Siouxland Observer

Master of Science

Thursday, March 05, 2015

Civil Forfeiture: Iowa Classics

On June 13, 2012, two men were stopped on an interstate highway when they drove by a trooper without waving hello.  The trooper, in court documents, said the driver, and his passenger, were acting “suspicious.” One man wouldn't look at him, and the other was covering his face (itching his scalp or something), as they drove by the trooper east of Grinnell, Iowa (download the court document).

For the trooper, California-plated vehicles always raised red flags. Part of a criminal drug-interdiction program, he was charged with stopping drug traffickers coming through IowaCalifornia, along with Oregon, Colorado and a few other states, is considered a “drug source state.”   

Catching up with the car, he pulled alongside it.  The driver looked at him, the trooper said, but quickly turned his attention back to the road.  Weird, watching the road while driving on an interstate highway; but to be fair, something was up. 

The trooper noticed the driver was tailgating a semi.  The California car also had a non-working taillight; he pulled the driver over. Robert Pardee, a passenger, was caught with a small amount of marijuana for personal use.  The trooper also found cash. 

The passenger was subsequently charged, according to court documents, with possession of marijuana, a serious misdemeanor. Pardee also moved to suppress the evidence seized from the search of the vehicle (most notably a ledger of cash transactions).  Pardee claimed violations of the Iowa and United States Constitutions.  Acquitted of the misdemeanor charge, Pardee lost the court case trying get his money back—the source of this information.  The state gets to keep $33,100.

All fifty states and the District of Columbia now have some type of civil and/or criminal forfeiture statute in effect.  The first statute authorizing civil forfeiture, a criminal justice website said, was enacted by Congress in 1789 as a sanction for the use of ships in customs violation: "In 1978, Congress expanded the law to permit forfeiture of all money used in, or acquired from, the illegal drug trade and authorized the forfeiture of real property in 1984."

As a result, according to the website, criminals are deprived of their working capital and their profits, thereby preventing them from operating.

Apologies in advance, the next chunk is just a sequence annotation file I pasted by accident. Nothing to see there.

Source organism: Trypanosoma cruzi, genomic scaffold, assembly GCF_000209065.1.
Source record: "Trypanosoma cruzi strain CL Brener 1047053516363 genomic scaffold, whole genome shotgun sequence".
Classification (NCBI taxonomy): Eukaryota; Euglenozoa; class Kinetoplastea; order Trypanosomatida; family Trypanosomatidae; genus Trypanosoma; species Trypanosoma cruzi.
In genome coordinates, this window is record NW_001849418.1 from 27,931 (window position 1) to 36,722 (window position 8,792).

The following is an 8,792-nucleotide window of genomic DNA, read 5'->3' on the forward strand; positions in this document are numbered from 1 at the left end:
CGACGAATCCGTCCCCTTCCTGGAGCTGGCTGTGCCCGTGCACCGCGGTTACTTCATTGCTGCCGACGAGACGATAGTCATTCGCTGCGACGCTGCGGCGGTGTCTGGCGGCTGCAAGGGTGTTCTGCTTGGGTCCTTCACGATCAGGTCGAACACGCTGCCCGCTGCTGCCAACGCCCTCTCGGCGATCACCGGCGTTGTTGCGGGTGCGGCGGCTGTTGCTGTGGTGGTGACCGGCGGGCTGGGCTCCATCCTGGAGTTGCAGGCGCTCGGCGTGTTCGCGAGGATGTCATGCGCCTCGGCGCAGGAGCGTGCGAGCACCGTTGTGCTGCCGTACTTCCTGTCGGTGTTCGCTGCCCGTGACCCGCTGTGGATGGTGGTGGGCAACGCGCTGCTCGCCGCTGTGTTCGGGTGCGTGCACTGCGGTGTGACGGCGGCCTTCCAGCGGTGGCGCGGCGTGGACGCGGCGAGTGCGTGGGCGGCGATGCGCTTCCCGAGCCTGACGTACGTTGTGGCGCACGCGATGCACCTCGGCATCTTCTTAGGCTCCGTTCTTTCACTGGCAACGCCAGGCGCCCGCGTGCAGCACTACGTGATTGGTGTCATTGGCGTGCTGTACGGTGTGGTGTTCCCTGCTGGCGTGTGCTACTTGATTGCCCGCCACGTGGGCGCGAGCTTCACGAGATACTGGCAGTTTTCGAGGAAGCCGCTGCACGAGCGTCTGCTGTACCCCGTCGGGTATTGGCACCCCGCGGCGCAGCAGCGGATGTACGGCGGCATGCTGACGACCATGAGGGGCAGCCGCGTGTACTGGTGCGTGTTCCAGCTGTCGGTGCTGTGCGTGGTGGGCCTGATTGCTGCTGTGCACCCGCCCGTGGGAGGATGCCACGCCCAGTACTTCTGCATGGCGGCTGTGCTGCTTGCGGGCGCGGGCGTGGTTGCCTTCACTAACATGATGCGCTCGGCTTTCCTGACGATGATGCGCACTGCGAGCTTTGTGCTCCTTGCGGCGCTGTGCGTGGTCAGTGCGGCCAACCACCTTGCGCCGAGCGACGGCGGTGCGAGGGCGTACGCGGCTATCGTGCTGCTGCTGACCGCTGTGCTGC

A secondary benefit of forfeiture laws is that any property seized (or the proceeds of its sale), can be turned over to law enforcement and "…used to fight against crime.  While the purpose of forfeiture and the evaluation of a forfeiture law or program should never be based solely on the generation of revenue, it is only fitting that forfeited property be used to combat those who seek to profit from crime.”

Unfortunately, civil forfeiture has morphed in to something else.

Sarah Stillman, in an exceptional piece of reporting for The New Yorker, has revealed a law out of control.  According to Stillman, in an interview on the PBS NewsHour, some of the small towns she looked at in Texas funded almost the entirety of their police operations using civil forfeiture money, “everything from money they were using to buy guns, to…a lot of the things that you’re seeing in these massive SWAT raids, all of that was coming from forfeiture funds.”  

It is not an exaggeration to say her article, “Taken,” published in the August 12 & 19, 2013, issue of The New Yorker, changed the debate.  It was certainly read and shared in the Justice Department, and influenced the action in changing the federal rules on civil forfeiture.  (Her first PBS NewsHour interview on this subject aired Aug 19, 2013.)

Action on this issue is coming to a state near you, but it is too late for the former owner of Mrs. Lady’s Mexican Restaurant in Arnolds Park, Iowa. Daniel P. Finney, reporting for the Des Moines Register, said Carole Hinders (the restaurant owner) "was having breakfast with her grandchildren in May 2013 "when two Internal Revenue Service agents knocked on the door of her Spirit Lake home."

In the article published November 2, 2914, Finney said the agents told Hinders they had seized her checking account and the $32,820.56 in it.  According to Finney, they accused her of structuring her deposits to be less than $10,000 to avoid filing required government reports — a scheme used by drug dealers, terrorists and other criminals to move money without detection.

"Hinders explained she owned a Mexican restaurant in Arnolds Park called Mrs. Lady's," Finney said.  "The business was cash or check only, no credit or debit cards.  But the IRS seized her money anyway."

The Civil Asset Forfeiture Reform Act (CAFRA) is why.

Hinders story was picked up by The New York Times recently, and she is still trying to get her money back.

Her restaurant occupied the southeast corner on a four-way intersection in downtown Arnolds Park, Iowa.  Across from the restaurant is a church, a school and, due west, an old gas station that currently houses an office.

(Photo: Google Maps.)

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"In general,” Stillman said, “you needn’t be found guilty to have your assets claimed by law enforcement….  Nor must you be charged with a crime, or even be accused of one.  Unlike criminal forfeiture, which requires that a person be convicted of an offense before his or her property is confiscated, civil forfeiture amounts to a lawsuit filed directly against a possession, regardless of its owner’s guilt or innocence.”

This is still happening.  The YouTube video shared here outlines how fighting crime morphed into stealing.  Readers can also visit the Institute for Justice webpage, Policing for Profit," which explores the Civil Asset Forfeiture Reform Act in more detail.